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R-R Trent tested to destruction - video

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posted on Feb, 19 2007 @ 09:15 AM
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For the first time ever Rolls Royce has released a video that shows a blade-off test in which an engine is tested to destruction to ensure that passengers like you or I are protected from bits of turbofan flying about if such a thing should happen.

The engine in question is one of the Rolls Royce Trent family as used on the Airbus A380, a huge engine!

Seeing the whole thing in slow motion is remarkable, especially impressive is the way the casing of the engine wobbles like jelly as millions of pieces of engine are hurled around inside it, yet it maintains its integrity, impressive stuff


anyhow, here's the link, I don't know how to do the embedding thing as the instructions on ATS make no sense to me, sorry.

www.youtube.com...




posted on Feb, 19 2007 @ 10:25 AM
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This video has recently popped up on a number of aviation sites, but I have no idea why its touted as 'new' (not directed at you waynos, just in general) - it dates back to the end of 2004 when the Discovery program 'Building the A380' was first aired.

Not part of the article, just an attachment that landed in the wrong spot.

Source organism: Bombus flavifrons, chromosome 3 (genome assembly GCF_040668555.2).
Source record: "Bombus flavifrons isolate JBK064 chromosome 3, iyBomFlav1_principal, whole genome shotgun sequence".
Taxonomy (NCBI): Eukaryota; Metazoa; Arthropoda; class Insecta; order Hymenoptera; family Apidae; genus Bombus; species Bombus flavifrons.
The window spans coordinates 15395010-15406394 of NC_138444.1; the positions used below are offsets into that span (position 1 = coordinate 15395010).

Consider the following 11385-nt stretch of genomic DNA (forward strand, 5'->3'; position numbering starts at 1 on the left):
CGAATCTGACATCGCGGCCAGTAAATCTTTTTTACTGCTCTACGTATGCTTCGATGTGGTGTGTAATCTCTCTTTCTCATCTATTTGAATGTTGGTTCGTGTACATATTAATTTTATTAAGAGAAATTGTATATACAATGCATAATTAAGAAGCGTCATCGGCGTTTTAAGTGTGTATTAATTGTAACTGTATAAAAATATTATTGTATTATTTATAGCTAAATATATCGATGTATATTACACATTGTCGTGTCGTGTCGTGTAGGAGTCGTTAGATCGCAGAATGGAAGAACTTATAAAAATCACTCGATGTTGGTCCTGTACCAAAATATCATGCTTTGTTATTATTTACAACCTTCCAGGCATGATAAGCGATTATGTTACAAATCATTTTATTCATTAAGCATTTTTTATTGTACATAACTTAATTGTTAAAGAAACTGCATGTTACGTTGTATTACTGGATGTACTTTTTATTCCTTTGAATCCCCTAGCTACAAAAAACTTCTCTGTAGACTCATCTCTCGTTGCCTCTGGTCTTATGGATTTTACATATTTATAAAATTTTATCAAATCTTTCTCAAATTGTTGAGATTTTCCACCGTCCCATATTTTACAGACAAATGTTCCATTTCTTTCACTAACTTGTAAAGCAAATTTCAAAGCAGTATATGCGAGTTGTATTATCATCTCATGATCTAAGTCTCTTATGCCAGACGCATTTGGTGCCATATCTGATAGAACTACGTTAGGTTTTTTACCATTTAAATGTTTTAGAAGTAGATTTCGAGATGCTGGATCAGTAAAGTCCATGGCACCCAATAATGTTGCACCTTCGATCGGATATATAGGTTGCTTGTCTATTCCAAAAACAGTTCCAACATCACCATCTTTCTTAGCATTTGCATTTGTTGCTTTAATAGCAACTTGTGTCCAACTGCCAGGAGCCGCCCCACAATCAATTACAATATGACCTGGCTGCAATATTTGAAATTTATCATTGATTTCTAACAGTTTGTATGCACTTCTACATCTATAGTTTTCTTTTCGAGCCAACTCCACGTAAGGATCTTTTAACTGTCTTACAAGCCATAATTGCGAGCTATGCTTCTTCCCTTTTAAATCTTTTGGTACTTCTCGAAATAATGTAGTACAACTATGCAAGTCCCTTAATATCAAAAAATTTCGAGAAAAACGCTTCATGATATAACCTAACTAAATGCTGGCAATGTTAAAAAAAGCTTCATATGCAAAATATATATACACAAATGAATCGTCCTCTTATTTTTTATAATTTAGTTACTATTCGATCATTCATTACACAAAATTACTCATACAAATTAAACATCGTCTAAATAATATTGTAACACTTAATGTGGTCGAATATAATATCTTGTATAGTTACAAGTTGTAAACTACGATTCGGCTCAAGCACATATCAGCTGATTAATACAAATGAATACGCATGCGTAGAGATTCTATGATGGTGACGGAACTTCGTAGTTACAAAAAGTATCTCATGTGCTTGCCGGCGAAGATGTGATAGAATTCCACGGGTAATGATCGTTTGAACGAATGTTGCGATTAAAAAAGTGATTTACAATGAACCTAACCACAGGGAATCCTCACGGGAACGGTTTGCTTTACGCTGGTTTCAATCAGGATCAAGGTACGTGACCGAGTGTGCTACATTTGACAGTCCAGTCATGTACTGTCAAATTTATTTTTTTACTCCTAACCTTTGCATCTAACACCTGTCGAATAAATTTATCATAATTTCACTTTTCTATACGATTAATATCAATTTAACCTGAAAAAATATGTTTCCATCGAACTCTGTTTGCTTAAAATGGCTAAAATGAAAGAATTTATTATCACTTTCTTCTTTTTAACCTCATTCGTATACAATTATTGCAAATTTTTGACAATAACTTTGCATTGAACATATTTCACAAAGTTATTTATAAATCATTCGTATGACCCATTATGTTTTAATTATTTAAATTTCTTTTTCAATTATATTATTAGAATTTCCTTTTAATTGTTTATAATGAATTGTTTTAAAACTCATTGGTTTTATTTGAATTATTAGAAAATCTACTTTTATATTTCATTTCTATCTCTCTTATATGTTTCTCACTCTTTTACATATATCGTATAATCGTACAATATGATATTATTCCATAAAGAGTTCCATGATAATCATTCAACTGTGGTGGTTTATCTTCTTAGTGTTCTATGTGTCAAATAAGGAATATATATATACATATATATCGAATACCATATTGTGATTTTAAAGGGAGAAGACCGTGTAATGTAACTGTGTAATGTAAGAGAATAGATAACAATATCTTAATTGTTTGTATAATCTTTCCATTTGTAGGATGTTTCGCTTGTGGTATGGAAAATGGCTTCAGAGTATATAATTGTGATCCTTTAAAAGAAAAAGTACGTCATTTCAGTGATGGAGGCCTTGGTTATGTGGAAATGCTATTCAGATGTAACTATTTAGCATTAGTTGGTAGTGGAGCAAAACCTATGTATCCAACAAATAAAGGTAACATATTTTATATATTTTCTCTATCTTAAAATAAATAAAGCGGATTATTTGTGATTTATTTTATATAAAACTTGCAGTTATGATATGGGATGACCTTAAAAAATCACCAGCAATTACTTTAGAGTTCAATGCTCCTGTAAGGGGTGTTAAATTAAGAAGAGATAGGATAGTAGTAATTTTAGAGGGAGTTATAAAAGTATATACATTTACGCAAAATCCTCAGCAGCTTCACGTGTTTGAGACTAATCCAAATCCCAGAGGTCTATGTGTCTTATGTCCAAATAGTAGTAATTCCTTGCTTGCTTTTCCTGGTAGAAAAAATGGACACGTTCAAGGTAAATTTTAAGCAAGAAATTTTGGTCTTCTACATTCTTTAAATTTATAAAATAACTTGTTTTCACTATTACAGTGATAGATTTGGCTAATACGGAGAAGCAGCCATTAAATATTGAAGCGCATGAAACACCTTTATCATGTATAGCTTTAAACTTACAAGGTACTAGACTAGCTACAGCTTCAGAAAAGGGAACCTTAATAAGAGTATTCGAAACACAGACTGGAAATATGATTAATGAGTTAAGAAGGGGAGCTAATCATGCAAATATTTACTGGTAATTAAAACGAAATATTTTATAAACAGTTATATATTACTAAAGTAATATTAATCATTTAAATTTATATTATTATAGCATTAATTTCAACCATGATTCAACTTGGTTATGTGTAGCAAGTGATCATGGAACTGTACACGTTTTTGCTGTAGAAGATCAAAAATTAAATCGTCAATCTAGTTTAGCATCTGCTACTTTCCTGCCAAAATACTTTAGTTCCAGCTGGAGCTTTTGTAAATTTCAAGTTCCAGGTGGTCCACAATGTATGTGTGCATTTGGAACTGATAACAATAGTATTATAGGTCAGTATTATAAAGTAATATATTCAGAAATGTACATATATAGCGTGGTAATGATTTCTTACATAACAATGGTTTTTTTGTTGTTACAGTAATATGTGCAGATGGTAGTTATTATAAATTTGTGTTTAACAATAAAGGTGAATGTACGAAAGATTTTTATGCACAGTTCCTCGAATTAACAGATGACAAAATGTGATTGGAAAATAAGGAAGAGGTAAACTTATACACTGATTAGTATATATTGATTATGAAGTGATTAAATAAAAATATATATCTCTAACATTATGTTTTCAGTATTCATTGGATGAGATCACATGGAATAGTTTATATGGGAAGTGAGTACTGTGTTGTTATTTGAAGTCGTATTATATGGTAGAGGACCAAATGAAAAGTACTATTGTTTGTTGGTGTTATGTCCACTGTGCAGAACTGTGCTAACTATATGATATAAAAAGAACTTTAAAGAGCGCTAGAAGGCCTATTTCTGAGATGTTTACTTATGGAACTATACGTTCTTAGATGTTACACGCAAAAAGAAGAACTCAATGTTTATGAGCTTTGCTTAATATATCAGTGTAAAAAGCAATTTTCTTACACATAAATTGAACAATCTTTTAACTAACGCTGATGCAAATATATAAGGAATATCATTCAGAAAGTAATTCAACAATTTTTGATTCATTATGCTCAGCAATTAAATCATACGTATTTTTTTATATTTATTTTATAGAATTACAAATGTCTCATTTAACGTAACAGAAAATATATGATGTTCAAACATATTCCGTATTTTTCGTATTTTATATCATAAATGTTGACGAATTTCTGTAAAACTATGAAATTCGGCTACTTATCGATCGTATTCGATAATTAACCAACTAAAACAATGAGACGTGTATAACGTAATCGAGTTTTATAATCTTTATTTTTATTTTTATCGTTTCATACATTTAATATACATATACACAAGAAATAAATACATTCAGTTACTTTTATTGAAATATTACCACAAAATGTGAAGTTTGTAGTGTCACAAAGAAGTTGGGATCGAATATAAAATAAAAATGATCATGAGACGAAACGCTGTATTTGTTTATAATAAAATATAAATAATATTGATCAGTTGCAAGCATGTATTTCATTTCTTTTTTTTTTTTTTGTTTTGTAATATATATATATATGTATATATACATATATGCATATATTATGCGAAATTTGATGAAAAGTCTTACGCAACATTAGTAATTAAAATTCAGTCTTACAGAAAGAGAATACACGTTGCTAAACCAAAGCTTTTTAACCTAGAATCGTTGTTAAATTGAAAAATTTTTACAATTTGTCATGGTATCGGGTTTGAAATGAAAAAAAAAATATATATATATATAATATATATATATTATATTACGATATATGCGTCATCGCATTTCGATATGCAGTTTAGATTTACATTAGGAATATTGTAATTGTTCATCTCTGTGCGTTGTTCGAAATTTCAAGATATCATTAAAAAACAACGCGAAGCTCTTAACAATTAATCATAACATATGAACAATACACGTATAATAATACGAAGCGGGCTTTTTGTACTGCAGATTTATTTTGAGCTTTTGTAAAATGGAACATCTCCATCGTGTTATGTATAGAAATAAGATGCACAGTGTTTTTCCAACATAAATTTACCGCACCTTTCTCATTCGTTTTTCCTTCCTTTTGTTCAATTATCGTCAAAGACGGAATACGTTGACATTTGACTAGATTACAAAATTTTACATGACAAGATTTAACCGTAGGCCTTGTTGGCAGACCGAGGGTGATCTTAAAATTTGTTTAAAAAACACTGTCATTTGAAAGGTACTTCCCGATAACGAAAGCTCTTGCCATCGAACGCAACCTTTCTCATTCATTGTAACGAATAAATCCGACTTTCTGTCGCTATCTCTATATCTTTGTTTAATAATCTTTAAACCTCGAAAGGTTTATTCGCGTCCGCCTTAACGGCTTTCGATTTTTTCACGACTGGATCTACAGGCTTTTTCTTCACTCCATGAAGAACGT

posted on Feb, 19 2007 @ 10:41 AM
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I've seen some similar videos before, its amazing the energy exchanges going on.


One little reason why I try to make sure I'm not in line with the propellors on a turboprop



posted on Feb, 19 2007 @ 11:24 AM
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Oh well, it was new to me anyway as it only appeared on the Flight website this week.


Yes Kilcoo, I'll remember that little tip in future



posted on Feb, 19 2007 @ 12:32 PM
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Struth! That must have cost a few quid. Is such testing a safety/certification requirement?



posted on Feb, 19 2007 @ 01:48 PM
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Originally posted by Fang
Is such testing a safety/certification requirement?



Its an absolutely critical part of certification. If the fan escapes the casing, that engine/casing does not go onto a commerical aircraft until the problem is sorted.